John King wants the nation’s schools to be less segregated — but there’s a limit to what he can do about it.
That was the new federal education secretary’s message on Monday in a presentation to journalists, where he said local policymakers are the ones with the real power to integrate schools.
Speaking in Boston, he ticked off a number of strategies that states and districts can use to promote integration, all of which have been added to their toolkit since he took over the federal education department earlier this year. They can apply for new federal grants aimed at bringing high- and low-income students into the same schools; they can count student diversity when they rate schools; and, soon, they might be able to use federal funds to treat integration as a school improvement tool.
But they don’t have to.
“We can incentivize at the federal level, but these are local decisions,” King said during a speech at the Education Writers Association’s national conference.
The incentives include $120 million that the Obama administration has proposed giving districts that choose to reduce the density of poor students in individual schools. That initiative follows a similar effort that King launched in New York two years ago when he was the state education chief.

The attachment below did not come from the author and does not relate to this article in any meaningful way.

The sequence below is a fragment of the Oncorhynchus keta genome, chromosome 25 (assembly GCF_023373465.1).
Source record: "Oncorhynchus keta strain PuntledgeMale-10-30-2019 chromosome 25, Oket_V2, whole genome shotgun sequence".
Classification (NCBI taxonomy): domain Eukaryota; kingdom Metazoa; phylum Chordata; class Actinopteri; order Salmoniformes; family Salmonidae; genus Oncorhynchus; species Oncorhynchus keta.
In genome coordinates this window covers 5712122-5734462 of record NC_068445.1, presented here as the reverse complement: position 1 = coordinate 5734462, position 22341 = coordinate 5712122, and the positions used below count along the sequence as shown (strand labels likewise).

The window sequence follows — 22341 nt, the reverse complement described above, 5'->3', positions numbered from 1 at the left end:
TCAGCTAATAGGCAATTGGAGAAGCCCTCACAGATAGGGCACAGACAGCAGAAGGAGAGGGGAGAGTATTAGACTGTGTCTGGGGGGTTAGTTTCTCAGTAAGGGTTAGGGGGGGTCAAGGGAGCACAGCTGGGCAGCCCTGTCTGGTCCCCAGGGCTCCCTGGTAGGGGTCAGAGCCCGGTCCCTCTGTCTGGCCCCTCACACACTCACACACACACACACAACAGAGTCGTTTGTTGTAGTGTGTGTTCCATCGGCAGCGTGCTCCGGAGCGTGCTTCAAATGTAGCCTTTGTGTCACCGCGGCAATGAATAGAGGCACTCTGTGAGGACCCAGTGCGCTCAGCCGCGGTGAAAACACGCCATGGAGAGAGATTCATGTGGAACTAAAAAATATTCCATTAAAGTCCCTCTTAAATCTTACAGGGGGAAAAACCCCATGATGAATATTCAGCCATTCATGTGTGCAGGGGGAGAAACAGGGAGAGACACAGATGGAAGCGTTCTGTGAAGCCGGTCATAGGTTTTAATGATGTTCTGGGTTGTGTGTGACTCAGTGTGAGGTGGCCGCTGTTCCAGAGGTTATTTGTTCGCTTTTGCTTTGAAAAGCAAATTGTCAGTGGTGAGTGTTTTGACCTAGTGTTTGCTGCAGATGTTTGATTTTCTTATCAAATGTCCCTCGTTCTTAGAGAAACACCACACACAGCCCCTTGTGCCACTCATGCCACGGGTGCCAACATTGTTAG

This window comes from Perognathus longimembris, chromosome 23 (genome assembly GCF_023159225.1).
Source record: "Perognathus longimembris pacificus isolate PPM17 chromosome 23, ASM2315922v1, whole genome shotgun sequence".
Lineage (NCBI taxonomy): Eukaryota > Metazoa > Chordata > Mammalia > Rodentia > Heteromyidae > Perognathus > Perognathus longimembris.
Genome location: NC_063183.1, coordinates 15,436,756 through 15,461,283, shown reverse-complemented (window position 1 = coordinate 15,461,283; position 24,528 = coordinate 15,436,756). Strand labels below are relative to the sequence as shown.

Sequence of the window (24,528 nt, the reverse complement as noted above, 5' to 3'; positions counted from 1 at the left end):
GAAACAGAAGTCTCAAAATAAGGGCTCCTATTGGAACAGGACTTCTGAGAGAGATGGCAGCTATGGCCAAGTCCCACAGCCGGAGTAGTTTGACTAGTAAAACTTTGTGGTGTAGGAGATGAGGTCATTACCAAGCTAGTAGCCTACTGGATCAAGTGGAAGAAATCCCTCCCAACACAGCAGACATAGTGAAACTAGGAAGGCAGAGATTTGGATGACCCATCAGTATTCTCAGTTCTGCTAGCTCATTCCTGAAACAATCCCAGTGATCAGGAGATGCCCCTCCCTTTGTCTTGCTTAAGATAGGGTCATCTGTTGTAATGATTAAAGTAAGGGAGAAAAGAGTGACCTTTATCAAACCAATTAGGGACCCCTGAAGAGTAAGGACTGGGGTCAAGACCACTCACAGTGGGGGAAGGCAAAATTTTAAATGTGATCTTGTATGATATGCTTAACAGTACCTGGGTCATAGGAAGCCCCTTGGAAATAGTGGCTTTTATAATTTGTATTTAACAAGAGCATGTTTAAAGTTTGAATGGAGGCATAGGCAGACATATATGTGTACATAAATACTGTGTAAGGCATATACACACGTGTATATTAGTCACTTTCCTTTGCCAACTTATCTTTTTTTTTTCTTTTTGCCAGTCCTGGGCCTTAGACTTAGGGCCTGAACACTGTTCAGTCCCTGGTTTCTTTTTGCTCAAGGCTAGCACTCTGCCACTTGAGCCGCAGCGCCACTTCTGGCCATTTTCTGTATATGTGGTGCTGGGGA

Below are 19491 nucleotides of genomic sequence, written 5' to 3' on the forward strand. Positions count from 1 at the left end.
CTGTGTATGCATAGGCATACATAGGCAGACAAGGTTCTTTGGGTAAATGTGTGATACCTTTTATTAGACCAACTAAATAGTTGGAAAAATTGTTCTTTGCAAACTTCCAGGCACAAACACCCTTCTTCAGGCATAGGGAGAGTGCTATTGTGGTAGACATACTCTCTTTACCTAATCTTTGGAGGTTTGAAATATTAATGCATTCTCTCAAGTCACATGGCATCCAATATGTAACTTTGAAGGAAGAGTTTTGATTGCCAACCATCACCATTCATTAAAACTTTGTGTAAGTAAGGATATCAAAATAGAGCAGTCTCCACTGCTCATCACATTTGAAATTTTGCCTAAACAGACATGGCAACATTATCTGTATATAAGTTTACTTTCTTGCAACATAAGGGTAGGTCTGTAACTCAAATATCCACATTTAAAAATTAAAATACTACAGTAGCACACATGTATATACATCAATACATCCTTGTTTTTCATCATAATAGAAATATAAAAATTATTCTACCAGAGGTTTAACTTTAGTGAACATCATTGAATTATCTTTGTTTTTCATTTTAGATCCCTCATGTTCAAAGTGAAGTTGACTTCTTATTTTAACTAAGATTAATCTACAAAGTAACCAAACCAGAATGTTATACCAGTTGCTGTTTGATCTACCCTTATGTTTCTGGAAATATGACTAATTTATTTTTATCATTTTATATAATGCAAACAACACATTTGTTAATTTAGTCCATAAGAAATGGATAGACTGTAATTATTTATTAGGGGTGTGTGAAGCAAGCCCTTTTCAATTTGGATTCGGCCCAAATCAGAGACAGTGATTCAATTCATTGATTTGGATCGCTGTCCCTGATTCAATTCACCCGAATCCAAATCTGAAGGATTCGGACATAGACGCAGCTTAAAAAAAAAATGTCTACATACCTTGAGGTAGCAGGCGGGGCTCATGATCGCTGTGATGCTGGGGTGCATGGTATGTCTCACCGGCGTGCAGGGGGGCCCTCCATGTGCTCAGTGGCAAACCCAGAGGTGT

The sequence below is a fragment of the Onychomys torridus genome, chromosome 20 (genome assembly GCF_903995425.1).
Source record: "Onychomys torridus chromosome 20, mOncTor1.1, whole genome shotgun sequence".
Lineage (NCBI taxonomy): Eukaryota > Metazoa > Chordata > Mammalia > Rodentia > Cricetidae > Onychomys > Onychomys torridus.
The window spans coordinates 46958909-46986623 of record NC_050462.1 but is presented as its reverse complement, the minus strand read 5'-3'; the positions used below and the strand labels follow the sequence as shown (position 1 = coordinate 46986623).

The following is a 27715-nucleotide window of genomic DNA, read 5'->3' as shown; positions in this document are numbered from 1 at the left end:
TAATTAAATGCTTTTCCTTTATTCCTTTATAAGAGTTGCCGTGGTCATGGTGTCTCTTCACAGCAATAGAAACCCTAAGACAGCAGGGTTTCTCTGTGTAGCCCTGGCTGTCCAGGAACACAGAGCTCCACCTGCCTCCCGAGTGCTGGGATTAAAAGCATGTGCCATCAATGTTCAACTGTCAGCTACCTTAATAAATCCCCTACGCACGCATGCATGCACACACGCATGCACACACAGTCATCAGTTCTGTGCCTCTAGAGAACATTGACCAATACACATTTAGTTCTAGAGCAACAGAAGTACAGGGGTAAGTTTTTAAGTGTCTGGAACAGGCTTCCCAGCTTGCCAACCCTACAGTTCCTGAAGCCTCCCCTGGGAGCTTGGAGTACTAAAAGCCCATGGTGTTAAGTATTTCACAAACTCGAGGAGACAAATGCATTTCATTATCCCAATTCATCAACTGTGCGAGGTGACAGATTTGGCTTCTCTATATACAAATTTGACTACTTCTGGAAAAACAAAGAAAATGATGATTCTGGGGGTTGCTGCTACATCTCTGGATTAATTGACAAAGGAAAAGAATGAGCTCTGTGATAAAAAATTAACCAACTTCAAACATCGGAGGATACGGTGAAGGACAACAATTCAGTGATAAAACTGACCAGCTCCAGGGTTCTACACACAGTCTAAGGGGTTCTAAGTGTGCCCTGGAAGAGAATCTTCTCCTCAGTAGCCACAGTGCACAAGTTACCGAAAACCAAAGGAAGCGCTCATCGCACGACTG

In New York City, the education department won several of the state integration grants, which totaled $25 million. But while some parent leaders are hoping to use the money to develop district-wide enrollment systems that will reduce school segregation, officials have yet to back any sweeping changes.
Instead, Chancellor Carmen Fariña has said she wants schools to become more integrated “organically,” rather than as a result of city mandates. The city has allowed a handful of schools to adopt admissions policies aimed at integration, but is focused on helping schools attract diverse students with new programs.
Like King, Fariña has suggested that she has finite ability to force integration. But whereas King is limited by federal law and court rulings that restrict the government’s power to desegregate schools, Fariña has pointed mainly to parent opposition.
“What I believe in and what I can convince other people to believe in are not necessarily the same thing,” she said last year.
On Monday, King suggested that local leaders can make a difference. He emphasized that school segregation is not inevitable, and that it stems as much from public policy as from parents’ preferences.
“I think one of the challenges we have is that, in some communities, folks start to think of the isolation by race and class in public schools as just a fact of life over which no one has any control,” he said. “But the reality is that segregation is a result of policy choices.”